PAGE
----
Everybody tries to make the web better. Here’s my attempt.
A brief history of the web.
I’m 29, but I was lucky enough to be among the very first web addicts. When I remember most of the websites from that time, I am pretty embarrassed by how ugly they were, but also (worse) by how useless they were. I’m sorry to say, but at the time, the web was not making anyone’s life better. The only thing it did was replacing shinny paper based magazines with ugly looking screens. I now fail to see how I could consider this as an improvement.
A lot of people wrote this, but the web was mostly READ ONLY. In other words, aside from a very few things, the only activity one could ever do was read. This is why we have pages, bookmarks, site indices… etc. At this time, search engines appeared, because people needed to a way to find the content they wanted to read. Similarly e-commerce was born, because quickly, many companies exposed the traditional product lists on the web so that their prospects could read them.
This behavior is baked deep into the protocol that we use to access the web, in the form of GET requests.
A bit more than 10 years ago, a massive shift happened: we started to write to the web. That was interesting. For once, the web was offering something new as very few people were actually able to write in newspapers and magazines! Blogging was the very first step of this and quickly the web sites that allowed us to do write saw the massive spike in traffic: wikipedia, youtube, flickr outgrew the old portals that ISPs were forcing down their user’s throats.
It’s also at that time that API started to appear. Developers were able to program services that would write to 3rd party websites, instead of actual people. Writing is also baked deep into our protocols in the form of POST requests.
People were now able to read and write the web. Increasingly they were interested by what other people they knew wrote, because, after all, that is who they used to interact with in the real world. It slowly put people in broad light, as opposed to big media outlets. The logical next step was to map our physical friendships to the web. That’s the social networks wave. The real new activity here is this bounding: expressing interest in someone to later read the content they wrote. Whether you call that subscribing, following, friending or circling, it’s all the same pattern.
Interestingly enough this is more than just social. Several very successful ecommerce services offer the same kind of pattern and allow you to subscribe to their deals mailing lists. Coincidentally, we now access the web more through mobile devices than through our computer, which means that context (place and time) is increasingly important, and some services are able to provide us a better experience by subscribing us to our context. What’s interesting is that despite the obviousness and the ubiquity of this subscribe pattern, there is no such verb into the HTTP protocol.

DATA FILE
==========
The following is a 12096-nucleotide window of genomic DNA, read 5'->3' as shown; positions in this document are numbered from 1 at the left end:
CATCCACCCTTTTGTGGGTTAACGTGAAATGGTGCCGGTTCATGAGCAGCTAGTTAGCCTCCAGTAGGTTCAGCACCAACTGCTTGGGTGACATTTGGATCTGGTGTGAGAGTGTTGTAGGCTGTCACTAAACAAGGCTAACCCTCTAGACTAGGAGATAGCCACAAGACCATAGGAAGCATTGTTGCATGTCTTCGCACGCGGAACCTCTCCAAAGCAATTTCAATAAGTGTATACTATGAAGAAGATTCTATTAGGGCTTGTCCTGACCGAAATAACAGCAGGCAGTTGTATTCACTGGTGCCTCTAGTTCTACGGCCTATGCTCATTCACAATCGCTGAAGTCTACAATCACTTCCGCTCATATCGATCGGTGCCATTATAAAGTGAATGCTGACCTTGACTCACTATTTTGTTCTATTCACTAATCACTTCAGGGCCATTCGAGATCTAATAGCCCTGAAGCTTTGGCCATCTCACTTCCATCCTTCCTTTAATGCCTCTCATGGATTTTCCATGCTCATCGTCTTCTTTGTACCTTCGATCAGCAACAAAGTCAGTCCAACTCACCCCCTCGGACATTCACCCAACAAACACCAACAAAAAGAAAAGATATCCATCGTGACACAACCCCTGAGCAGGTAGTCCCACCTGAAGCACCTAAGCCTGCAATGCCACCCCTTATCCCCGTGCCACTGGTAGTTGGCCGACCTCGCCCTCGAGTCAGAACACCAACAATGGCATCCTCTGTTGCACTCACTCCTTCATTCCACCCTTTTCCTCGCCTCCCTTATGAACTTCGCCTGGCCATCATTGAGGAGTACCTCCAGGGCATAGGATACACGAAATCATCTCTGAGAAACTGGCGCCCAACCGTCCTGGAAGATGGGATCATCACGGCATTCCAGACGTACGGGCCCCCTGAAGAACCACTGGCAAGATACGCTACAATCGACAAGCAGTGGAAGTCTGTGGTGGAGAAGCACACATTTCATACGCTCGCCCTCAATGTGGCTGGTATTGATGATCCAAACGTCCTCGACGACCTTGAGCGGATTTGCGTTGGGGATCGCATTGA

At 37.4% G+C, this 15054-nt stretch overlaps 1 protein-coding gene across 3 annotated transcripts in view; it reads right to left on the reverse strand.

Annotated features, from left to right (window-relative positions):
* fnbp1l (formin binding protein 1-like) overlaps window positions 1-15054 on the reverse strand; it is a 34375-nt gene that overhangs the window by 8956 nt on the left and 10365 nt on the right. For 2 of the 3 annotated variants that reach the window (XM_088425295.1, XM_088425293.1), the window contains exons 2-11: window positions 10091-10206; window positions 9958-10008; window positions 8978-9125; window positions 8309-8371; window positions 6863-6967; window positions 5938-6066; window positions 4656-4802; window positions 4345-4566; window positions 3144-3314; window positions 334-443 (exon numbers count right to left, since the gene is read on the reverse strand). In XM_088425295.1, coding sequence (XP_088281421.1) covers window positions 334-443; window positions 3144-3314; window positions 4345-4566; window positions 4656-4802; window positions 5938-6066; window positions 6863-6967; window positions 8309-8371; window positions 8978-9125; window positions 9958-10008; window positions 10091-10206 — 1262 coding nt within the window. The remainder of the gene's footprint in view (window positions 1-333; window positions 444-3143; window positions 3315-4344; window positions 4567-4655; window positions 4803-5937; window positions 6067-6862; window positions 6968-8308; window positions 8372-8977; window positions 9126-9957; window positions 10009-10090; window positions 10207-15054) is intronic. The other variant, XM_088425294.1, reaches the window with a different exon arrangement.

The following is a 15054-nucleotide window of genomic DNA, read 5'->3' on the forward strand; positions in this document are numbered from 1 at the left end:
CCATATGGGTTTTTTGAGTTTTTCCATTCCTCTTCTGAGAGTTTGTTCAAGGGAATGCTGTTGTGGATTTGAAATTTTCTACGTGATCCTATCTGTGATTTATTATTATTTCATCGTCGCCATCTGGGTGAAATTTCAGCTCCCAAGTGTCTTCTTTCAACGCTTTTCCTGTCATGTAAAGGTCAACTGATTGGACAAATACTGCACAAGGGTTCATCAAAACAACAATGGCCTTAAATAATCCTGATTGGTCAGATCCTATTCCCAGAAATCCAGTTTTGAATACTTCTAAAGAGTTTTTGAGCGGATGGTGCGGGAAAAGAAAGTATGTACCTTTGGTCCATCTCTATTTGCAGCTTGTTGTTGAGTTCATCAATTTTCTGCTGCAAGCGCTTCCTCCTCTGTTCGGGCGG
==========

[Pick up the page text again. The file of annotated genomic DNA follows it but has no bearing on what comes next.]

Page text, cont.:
Hooks and Callbacks
The little story above is nice, but, even if we don’t have this “subscribe” verb, it looks like we do already have all the services working just fine, so why would we need something to do it?
The first answer is obviously standards. By having a standard way to doing so, we could probably decouple that action from specific services. If that happens, it means that we could start using generic clients to subscribe to all kinds of things online. Do you use a different browser for Facebook and Groupon? By pushing down the stack the subscription pattern, we can abstract it! Hopefully we can even bake this in browsers in one way or another.
Another reason is that I hope and believe that this will open the door for a new way of creating web applications. Several programming languages also have a Publish Subscribe pattern. These languages and frameworks are usually very efficient and elegant for decoupled systems. Many modern web technologies like Node.js, but also datastores like Redis’s PubSub have made it much easier to write complex workflows.
Plugging complete web applications will certainly make creating complex systems much easier. Most web developers don’t think much about electricity, cooling or even IO, with the advent of fully managed platforms. Layering common functionnalities and building on top is an amazing enabler.
For example, not only could we (humans and machines) “subscribe”, and combine that with other actions, like write. We could even imagine machines subscribing to other machines’s action to let the user decide which workflow he wants. Does this remind you of WebIntents? it should, as web intents are a way to subscribe to a user’s actions. I told you this publish/subscribe pattern is everywhere!
Some of the smartest web engineers have fought for years to bring this subscribe approach to the web stack, through start-ups, the use of other non-http protocols, by bending HTTP, or by writing HTTP-based protocols for specific sub-cases. None of these approaches became as ubiquitous as the pattern itself.
But today, there is some kind of momentum as the web’s data is becoming harder and harder to ingest for everybody (machines and humans). This is why I’m trying to push the W3C to sit down and take some time to think about all this. I have created a Community Group there and I hope that slowly, but surely people will express their needs, and why having this would make the web better. There are number of topics and use cases that need to be covered, I hope and believe we will cover them all.
Please, join us.